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I was in a hurry and I did not realize that if I use an entire sheet the joint with the next piece will fall between the furring strips. This is on the ceiling.

Since the two tapered edges (the 8' edges) are not screwed to anything obviously they are not completely level. From what I am reading a solution would be to add a backer board and screw the edges to it. Is that ok?

enter image description here

Update: The biggest challenge with adding this backer board after the fact is that you need to keep the backer board centered on the joing so I ended up drilling two holes at each end, all of them on the median longitudinal axis and I pulled a piece of wire through them to keep the board centered and at the end to pull the board downward while putting in the screws . At the end I removed the wires

enter image description here

Final result
enter image description here

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    I'm not sure why the wire business was necessary. Couldn't you have just screwed the block to one sheet when you put it in place?
    – isherwood
    Aug 26 '21 at 19:49
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    No because I had very little access to the ends of the board to make sure it is simetrically placed along the joint. I pushed the board in position from a point well behind the camea where the ceilling was still open
    – MiniMe
    Aug 26 '21 at 21:13
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Yep, just float a backer of some sort. Anything that will hold a screw will do. Between the various adjacent tape joints and the rigidity of the drywall it'll finish just fine. This should be the exception, not the rule, of course. You probably wouldn't want to float the edges of all sheets across an entire ceiling.

One caveat: If you're floating an entire long edge you're losing a substantial quantity of the fasteners which would normally carry the weight of the sheet. To compensate, add more to the nearby joists you cover with that sheet and the adjacent sheet.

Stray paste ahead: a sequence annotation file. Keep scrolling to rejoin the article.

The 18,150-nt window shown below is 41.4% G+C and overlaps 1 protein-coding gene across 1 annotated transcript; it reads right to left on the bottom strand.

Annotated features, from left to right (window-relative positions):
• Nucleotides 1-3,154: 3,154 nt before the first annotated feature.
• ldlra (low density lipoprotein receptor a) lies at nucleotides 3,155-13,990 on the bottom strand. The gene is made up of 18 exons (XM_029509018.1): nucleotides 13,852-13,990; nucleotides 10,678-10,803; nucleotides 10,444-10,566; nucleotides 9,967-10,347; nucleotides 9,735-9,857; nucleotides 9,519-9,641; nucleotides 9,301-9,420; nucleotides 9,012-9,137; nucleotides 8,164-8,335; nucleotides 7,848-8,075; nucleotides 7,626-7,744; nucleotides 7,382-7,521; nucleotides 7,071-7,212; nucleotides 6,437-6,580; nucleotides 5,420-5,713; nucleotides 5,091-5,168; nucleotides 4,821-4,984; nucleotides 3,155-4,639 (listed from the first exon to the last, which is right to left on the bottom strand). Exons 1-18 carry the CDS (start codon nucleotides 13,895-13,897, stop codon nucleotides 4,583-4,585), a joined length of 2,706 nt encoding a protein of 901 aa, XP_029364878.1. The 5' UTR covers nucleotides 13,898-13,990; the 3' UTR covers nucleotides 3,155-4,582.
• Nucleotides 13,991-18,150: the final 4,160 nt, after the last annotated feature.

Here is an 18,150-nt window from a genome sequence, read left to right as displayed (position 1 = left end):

This is actually a legitimate technique for creating very flat ceilings (and walls). It involves using floating backing along with thin furring strips set back a few inches, resulting in a depressed butt joint similar to the tapered edge joints.

It's also how many patch repairs are done after doing work in the framing, such as plumbing or electrical.

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your furring should be level enough that the edges do align perfectly, but even then you still need backing you can use wood or you can glue drywall strips to the back.

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The only way I know to correct this problem is to remove some of the drywall and replace it correctly. Do it right the first time and you will not experience this problem. Furring strips are supposed to be set at 16" centers so this will not happen. I know of no other way to fix this problem.

After adding the link and picture that shows the backer board, that would be an OK fix

my 2 cents.

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  • Please see the link that I added to the initial post
    – MiniMe
    Aug 26 '21 at 12:36
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    Not true. Acres of drywall have been installed with floating backing in various forms.
    – isherwood
    Aug 26 '21 at 12:43

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